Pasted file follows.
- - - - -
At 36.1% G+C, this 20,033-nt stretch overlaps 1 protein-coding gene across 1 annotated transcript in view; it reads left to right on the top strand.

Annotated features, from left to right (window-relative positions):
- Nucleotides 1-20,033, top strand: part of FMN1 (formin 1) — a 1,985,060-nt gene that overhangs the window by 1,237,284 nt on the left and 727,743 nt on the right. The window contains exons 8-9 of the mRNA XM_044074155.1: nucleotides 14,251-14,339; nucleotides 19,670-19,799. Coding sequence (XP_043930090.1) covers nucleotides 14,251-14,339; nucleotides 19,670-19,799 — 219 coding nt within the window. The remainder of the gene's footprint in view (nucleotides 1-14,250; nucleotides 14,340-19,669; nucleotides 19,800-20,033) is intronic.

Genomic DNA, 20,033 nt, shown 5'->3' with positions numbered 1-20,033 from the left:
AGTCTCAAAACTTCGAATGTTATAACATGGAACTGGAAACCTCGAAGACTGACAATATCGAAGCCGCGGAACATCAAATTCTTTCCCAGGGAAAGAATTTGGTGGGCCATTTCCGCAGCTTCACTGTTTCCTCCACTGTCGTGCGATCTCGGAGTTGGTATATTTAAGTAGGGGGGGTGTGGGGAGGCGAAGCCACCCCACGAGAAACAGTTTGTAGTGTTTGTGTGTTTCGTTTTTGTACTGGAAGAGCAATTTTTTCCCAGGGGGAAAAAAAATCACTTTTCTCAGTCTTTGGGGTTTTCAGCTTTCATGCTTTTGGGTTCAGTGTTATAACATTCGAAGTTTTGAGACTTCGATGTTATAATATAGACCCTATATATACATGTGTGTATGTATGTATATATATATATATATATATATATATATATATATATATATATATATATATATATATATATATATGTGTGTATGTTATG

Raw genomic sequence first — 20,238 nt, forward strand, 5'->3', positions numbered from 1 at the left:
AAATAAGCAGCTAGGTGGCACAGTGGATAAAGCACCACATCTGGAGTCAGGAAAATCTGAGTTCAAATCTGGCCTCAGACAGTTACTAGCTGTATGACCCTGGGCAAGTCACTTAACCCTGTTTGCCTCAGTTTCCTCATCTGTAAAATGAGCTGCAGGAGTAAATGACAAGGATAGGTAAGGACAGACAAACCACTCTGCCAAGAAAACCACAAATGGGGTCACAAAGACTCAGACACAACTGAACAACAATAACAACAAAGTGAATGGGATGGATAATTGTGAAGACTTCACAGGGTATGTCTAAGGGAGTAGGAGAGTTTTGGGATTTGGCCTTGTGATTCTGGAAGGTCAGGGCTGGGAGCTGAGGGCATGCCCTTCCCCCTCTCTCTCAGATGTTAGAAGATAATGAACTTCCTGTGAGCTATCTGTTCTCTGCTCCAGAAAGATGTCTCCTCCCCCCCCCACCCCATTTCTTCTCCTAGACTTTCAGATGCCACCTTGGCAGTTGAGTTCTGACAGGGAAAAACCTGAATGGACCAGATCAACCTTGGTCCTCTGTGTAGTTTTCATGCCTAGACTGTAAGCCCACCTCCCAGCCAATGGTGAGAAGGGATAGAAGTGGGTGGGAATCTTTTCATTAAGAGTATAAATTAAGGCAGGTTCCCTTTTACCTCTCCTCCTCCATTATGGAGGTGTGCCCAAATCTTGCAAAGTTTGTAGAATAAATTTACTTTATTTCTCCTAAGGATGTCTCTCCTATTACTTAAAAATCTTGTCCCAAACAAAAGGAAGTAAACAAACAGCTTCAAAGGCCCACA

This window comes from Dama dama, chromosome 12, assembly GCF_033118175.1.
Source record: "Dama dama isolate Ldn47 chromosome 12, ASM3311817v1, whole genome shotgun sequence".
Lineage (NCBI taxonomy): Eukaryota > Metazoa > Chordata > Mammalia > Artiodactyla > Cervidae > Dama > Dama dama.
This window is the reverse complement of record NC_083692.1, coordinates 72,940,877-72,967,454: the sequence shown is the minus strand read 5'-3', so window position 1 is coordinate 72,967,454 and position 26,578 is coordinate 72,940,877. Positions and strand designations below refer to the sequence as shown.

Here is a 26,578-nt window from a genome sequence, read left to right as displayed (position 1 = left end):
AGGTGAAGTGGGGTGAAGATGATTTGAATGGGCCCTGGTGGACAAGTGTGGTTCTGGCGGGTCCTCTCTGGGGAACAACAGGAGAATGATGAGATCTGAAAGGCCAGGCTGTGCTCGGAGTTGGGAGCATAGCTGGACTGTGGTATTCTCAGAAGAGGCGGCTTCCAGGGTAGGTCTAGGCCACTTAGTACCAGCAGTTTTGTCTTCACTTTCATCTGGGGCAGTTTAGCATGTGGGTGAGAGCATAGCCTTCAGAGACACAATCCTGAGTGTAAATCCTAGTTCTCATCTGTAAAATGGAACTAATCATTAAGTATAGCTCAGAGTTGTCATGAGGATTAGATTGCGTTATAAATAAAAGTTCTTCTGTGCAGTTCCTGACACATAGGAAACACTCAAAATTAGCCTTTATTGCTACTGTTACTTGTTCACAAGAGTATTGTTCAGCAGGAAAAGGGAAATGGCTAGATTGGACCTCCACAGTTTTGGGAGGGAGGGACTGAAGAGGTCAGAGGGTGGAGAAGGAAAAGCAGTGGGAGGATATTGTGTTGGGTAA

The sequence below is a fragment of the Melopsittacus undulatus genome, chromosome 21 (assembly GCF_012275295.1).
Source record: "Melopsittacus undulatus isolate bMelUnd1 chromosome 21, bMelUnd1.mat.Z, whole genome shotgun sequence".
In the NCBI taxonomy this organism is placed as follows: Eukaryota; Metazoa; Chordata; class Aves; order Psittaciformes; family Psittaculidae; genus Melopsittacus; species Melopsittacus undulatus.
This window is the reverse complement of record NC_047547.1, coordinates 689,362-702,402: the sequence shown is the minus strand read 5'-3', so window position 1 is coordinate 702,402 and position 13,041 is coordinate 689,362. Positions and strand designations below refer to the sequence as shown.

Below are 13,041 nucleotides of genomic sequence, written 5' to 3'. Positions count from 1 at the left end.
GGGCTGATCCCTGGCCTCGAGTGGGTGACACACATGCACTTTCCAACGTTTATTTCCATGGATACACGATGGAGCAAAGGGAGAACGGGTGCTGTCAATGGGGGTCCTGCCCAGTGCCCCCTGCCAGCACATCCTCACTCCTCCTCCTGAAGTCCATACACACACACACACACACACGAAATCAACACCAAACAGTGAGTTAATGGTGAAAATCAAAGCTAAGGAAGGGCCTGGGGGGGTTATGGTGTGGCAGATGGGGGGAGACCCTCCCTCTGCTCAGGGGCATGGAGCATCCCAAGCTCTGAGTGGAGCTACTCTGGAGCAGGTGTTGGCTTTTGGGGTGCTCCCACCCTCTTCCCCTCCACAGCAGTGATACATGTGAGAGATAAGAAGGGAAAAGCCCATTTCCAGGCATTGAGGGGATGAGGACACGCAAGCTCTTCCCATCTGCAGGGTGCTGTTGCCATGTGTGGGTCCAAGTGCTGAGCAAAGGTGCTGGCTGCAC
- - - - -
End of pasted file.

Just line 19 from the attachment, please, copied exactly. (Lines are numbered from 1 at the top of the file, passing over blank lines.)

GGGCTGATCCCTGGCCTCGAGTGGGTGACACACATGCACTTTCCAACGTTTATTTCCATGGATACACGATGGAGCAAAGGGAGAACGGGTGCTGTCAATGGGGGTCCTGCCCAGTGCCCCCTGCCAGCACATCCTCACTCCTCCTCCTGAAGTCCATACACACACACACACACACACGAAATCAACACCAAACAGTGAGTTAATGGTGAAAATCAAAGCTAAGGAAGGGCCTGGGGGGGTTATGGTGTGGCAGATGGGGGGAGACCCTCCCTCTGCTCAGGGGCATGGAGCATCCCAAGCTCTGAGTGGAGCTACTCTGGAGCAGGTGTTGGCTTTTGGGGTGCTCCCACCCTCTTCCCCTCCACAGCAGTGATACATGTGAGAGATAAGAAGGGAAAAGCCCATTTCCAGGCATTGAGGGGATGAGGACACGCAAGCTCTTCCCATCTGCAGGGTGCTGTTGCCATGTGTGGGTCCAAGTGCTGAGCAAAGGTGCTGGCTGCAC